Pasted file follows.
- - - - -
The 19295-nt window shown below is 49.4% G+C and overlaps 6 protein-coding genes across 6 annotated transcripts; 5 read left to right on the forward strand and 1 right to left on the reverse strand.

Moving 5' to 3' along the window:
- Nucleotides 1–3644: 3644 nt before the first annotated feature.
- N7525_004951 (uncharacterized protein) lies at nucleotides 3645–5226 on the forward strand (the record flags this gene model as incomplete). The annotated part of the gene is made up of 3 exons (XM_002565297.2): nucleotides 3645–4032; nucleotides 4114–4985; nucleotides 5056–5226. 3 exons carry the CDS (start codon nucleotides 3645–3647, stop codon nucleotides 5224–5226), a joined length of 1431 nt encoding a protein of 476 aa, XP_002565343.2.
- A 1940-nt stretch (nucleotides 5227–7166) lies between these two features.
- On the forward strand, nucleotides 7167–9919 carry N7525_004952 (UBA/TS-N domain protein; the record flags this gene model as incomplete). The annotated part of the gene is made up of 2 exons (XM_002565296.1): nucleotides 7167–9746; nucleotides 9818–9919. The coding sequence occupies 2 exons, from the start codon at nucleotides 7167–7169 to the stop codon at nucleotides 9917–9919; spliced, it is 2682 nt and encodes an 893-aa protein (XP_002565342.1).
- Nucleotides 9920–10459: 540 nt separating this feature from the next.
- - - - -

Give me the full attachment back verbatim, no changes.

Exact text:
The 19295-nt window shown below is 49.4% G+C and overlaps 6 protein-coding genes across 6 annotated transcripts; 5 read left to right on the forward strand and 1 right to left on the reverse strand.

Moving 5' to 3' along the window:
- Nucleotides 1–3644: 3644 nt before the first annotated feature.
- N7525_004951 (uncharacterized protein) lies at nucleotides 3645–5226 on the forward strand (the record flags this gene model as incomplete). The annotated part of the gene is made up of 3 exons (XM_002565297.2): nucleotides 3645–4032; nucleotides 4114–4985; nucleotides 5056–5226. 3 exons carry the CDS (start codon nucleotides 3645–3647, stop codon nucleotides 5224–5226), a joined length of 1431 nt encoding a protein of 476 aa, XP_002565343.2.
- A 1940-nt stretch (nucleotides 5227–7166) lies between these two features.
- On the forward strand, nucleotides 7167–9919 carry N7525_004952 (UBA/TS-N domain protein; the record flags this gene model as incomplete). The annotated part of the gene is made up of 2 exons (XM_002565296.1): nucleotides 7167–9746; nucleotides 9818–9919. The coding sequence occupies 2 exons, from the start codon at nucleotides 7167–7169 to the stop codon at nucleotides 9917–9919; spliced, it is 2682 nt and encodes an 893-aa protein (XP_002565342.1).
- Nucleotides 9920–10459: 540 nt separating this feature from the next.